It is supported by effective corporate governance around the diversity agenda and implies the effective management of staff teams in a diverse and inclusive working environment.
Inclusion leadership fosters belonging and connections that enable leaders to communicate effectively on all levels. This includes a well developed understanding of cultural competency and the ability to communicate with openness and transparency.
Effective leaders promote inclusion as part of leadership style, helping to drive inclusive practice across the business.
In essence, inclusive leadership embodies the ability utilise diverse and creative thinking. It is observed through an authentic willingness to encompass, and embrace diversity and inclusion.
Managing Group Think is the Precursor to Inclusion.
Managing 'group think' is the beginning of the road to enabling diversity and inclusion.
Where there is exclusion, there is likely trouble ahead! No organisation can hope to reside at the helm of innovative business practice, if it is not engaging with diversity and inclusion as a crucial area of business growth.
The same experiences create the same solutions. By diversifying the leadership of a business, an increased level of decision making is realised.
The end result is a stronger, more resilient business, that is attractive to customers, clients and potential recruits.
Developing strategies and solutions for growth and the development of effective teams, includes actions to develop inclusive leadership. It incorporates the development of leadership understanding of how reframing organisational culture is important in building inclusive organisations.
Employees will not feel able to give of their best in an environment that is characterised by homogeneous leadership, and where they feel disengaged. Nurturing diversity and inclusion is key to employee engagement.
Leadership is a Communicator of Brand Values.
Leadership is an important communicator of brand values. If leadership is homogeneous, the values of sameness are the ones being promoted.
It serves to promote the business to a specific clientele and attracts talent of a similar likeness. This is not necessarily what a business wants, or needs!
Brand image should place a substantial value on diversity and inclusion. It is important however, that brand image does not focus exclusively on marketing based on imagery of 'diversity' alone.
The company itself must actively promote diversity and inclusion as a part of its complete makeup, and this includes policy, practice and leadership style.
This will set the tone for how a business communicates both internally and externally. If diversity is not one of your key values, it becomes difficult to communicate it as an authentic value.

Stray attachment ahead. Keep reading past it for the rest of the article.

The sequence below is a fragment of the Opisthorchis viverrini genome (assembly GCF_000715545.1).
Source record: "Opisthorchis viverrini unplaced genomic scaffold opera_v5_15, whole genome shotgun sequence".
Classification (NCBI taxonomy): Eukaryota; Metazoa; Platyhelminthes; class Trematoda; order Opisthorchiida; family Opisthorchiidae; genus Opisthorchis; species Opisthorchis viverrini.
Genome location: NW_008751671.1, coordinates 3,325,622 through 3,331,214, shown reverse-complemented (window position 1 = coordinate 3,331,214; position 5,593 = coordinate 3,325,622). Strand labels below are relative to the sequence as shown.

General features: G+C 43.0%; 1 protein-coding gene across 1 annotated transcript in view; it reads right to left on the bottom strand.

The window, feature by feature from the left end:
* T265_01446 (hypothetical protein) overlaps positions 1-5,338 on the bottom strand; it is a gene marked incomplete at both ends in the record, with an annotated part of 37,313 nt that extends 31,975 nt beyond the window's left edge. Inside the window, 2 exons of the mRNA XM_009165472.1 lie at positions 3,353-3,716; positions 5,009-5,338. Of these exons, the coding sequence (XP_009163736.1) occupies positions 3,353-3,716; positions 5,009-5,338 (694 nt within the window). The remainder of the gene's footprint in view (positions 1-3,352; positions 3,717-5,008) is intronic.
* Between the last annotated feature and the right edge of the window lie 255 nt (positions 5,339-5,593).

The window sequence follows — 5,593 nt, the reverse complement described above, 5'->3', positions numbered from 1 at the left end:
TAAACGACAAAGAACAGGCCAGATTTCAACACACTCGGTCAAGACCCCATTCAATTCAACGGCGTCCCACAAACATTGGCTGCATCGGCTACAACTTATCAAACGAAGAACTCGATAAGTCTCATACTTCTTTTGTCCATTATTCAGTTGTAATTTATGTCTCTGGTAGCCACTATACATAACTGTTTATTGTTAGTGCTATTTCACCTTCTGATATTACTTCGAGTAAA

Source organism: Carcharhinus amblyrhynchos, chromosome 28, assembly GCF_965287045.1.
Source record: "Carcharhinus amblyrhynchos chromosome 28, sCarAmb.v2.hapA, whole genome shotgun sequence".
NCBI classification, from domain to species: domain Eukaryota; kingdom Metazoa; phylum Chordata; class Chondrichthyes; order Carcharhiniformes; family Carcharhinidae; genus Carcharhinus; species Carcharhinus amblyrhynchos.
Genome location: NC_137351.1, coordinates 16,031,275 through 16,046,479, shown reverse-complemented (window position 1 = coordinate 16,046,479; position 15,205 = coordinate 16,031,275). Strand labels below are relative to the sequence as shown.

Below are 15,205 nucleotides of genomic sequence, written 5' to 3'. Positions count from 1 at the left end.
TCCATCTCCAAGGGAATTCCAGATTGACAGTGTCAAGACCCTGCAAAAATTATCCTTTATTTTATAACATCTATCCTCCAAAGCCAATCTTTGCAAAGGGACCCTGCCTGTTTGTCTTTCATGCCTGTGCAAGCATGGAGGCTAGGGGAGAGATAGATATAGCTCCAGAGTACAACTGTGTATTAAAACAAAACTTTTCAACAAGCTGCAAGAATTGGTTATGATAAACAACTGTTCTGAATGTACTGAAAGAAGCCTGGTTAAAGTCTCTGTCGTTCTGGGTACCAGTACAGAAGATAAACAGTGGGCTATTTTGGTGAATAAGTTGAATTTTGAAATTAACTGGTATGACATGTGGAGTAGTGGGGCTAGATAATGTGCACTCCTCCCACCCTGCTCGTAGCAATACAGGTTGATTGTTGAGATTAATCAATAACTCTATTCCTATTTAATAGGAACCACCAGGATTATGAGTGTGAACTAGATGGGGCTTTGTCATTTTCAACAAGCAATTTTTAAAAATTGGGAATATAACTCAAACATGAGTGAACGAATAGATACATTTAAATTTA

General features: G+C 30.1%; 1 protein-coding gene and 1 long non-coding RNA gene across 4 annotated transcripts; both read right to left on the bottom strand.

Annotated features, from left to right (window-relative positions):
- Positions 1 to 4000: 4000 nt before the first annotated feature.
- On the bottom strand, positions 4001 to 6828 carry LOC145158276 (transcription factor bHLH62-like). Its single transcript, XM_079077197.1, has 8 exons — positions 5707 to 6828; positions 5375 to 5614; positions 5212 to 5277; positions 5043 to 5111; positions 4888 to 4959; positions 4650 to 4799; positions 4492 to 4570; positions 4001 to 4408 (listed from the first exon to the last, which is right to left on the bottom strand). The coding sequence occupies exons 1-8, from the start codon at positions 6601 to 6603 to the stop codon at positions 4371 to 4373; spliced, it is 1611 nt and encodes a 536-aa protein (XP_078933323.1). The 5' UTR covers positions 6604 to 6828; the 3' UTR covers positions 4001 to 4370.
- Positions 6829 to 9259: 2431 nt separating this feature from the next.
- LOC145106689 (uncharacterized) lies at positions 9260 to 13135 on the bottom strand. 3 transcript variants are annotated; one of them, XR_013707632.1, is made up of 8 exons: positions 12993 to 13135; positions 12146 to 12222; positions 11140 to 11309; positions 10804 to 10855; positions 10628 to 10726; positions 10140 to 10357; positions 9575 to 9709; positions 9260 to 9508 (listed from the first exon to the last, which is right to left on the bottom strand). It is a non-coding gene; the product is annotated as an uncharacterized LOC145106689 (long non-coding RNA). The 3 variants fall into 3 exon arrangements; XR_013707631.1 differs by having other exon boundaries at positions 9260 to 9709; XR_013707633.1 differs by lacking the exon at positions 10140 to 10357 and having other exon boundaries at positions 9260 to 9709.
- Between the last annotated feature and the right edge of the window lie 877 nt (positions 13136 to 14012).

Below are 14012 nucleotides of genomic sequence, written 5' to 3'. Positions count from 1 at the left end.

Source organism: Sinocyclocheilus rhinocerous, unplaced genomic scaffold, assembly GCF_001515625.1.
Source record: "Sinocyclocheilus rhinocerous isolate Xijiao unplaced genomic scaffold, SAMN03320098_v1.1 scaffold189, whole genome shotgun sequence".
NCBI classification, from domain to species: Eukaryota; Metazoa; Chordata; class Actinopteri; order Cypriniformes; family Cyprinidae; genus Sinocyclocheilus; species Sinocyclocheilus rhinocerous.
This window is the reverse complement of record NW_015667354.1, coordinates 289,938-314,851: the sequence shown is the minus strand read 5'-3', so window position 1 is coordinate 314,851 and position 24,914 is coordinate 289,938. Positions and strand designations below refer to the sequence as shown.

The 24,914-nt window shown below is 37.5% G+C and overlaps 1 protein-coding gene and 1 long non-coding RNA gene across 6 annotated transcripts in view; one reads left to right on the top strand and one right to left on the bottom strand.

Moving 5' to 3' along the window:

Potential Stakeholders value Inclusion
Potential talent, clients, customers and other stakeholders, are apt to vet company culture on the internet, through website searches and social media.
If they don't see themselves represented, this has a negative impact on your business. If they do not see diversity and inclusion as a core them of your corporate social responsibility agenda, then this will also have a marked effect on their perception of your business.
This must be a key concern for any business that is serious about product branding and making business attractive to a wide variety of potential customers, clients and talent.
Every employee has a responsibility to drive company culture and promote the values of the business. However, the responsibility for the promotion of diversity and inclusion, lies within management approach. Inclusive leadership is a key aspect of promotion of the values a business embodies.
Without representation of a wide range of people, the ability to communicate inclusive brand values, will inevitably prove to be a difficult, if not impossible task to achieve.
Diversity and Inclusion requires Management.
Managing leadership diversity will not become a sustainable process, if it is not part of company DNA. A diverse and inclusive organisational / business culture supports business growth. Diversity is increasingly being understood as a key component of learning and quality management.
Inclusive leadership is an engaging space. It ensures that employees, stakeholders, customers and clients feel supported and able to contribute openly.
Diversity is not a corrective action, nor one that should be superficially applied across leadership to make it appear inclusive.
When diversity is applied cosmetically, it implies that it is a corrective action and thus fosters isolation. There is significant utility in developing a joined up approach to developing diversity and promoting inclusion.
Developing sustainable diversity and inclusion.
Diversity and inclusion is a business imperative and for it to be sustainable, it must be part of the fabric of your business. Without inclusive leadership, a business is a one dimensional entity and is not going to reap the business benefits of diversity and inclusion.
Diversity of thought builds stronger, more intelligent and productive businesses. It is time that more businesses seek to build inclusive leadership.
We're not talking here about recruiting by numbers, to make leadership seem more inclusive through the visual 'appearance' of diversity! We're talking about building diversity into core leadership development training and development.
We're talking about embedding diversity into the recruitment and retention strategies of the business and into management structures, processes and business activities.
Closing note: Don't wait until there are problems to embed diversity into leadership.
Interestingly, The Evening Standard has just published this article relating to Diversity and Inclusion and group think.... I must have been on to something!